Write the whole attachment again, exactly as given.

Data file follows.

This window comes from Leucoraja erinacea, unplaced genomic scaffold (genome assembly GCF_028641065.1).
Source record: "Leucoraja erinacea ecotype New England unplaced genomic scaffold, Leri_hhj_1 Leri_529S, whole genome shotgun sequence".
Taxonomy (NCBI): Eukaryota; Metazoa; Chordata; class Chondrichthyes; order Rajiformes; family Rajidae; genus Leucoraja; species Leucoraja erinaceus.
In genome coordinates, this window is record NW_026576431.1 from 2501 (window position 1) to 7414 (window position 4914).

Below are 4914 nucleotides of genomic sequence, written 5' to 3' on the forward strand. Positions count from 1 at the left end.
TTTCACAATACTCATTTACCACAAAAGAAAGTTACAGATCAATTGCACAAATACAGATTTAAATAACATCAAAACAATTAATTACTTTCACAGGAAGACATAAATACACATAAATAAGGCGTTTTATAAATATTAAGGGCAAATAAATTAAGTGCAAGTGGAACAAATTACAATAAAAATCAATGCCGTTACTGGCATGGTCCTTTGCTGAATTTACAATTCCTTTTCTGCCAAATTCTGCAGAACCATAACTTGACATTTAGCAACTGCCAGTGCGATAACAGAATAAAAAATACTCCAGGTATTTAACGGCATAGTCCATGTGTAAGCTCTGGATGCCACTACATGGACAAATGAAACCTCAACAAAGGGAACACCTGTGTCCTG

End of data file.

This window comes from Leucoraja erinacea, unplaced genomic scaffold (genome assembly GCF_028641065.1).
Source record: "Leucoraja erinacea ecotype New England unplaced genomic scaffold, Leri_hhj_1 Leri_529S, whole genome shotgun sequence".
Taxonomy (NCBI): Eukaryota; Metazoa; Chordata; class Chondrichthyes; order Rajiformes; family Rajidae; genus Leucoraja; species Leucoraja erinaceus.
In genome coordinates, this window is record NW_026576431.1 from 2501 (window position 1) to 7414 (window position 4914).

Below are 4914 nucleotides of genomic sequence, written 5' to 3' on the forward strand. Positions count from 1 at the left end.
TTTCACAATACTCATTTACCACAAAAGAAAGTTACAGATCAATTGCACAAATACAGATTTAAATAACATCAAAACAATTAATTACTTTCACAGGAAGACATAAATACACATAAATAAGGCGTTTTATAAATATTAAGGGCAAATAAATTAAGTGCAAGTGGAACAAATTACAATAAAAATCAATGCCGTTACTGGCATGGTCCTTTGCTGAATTTACAATTCCTTTTCTGCCAAATTCTGCAGAACCATAACTTGACATTTAGCAACTGCCAGTGCGATAACAGAATAAAAAATACTCCAGGTATTTAACGGCATAGTCCATGTGTAAGCTCTGGATGCCACTACATGGACAAATGAAACCTCAACAAAGGGAACACCTGTGTCCTG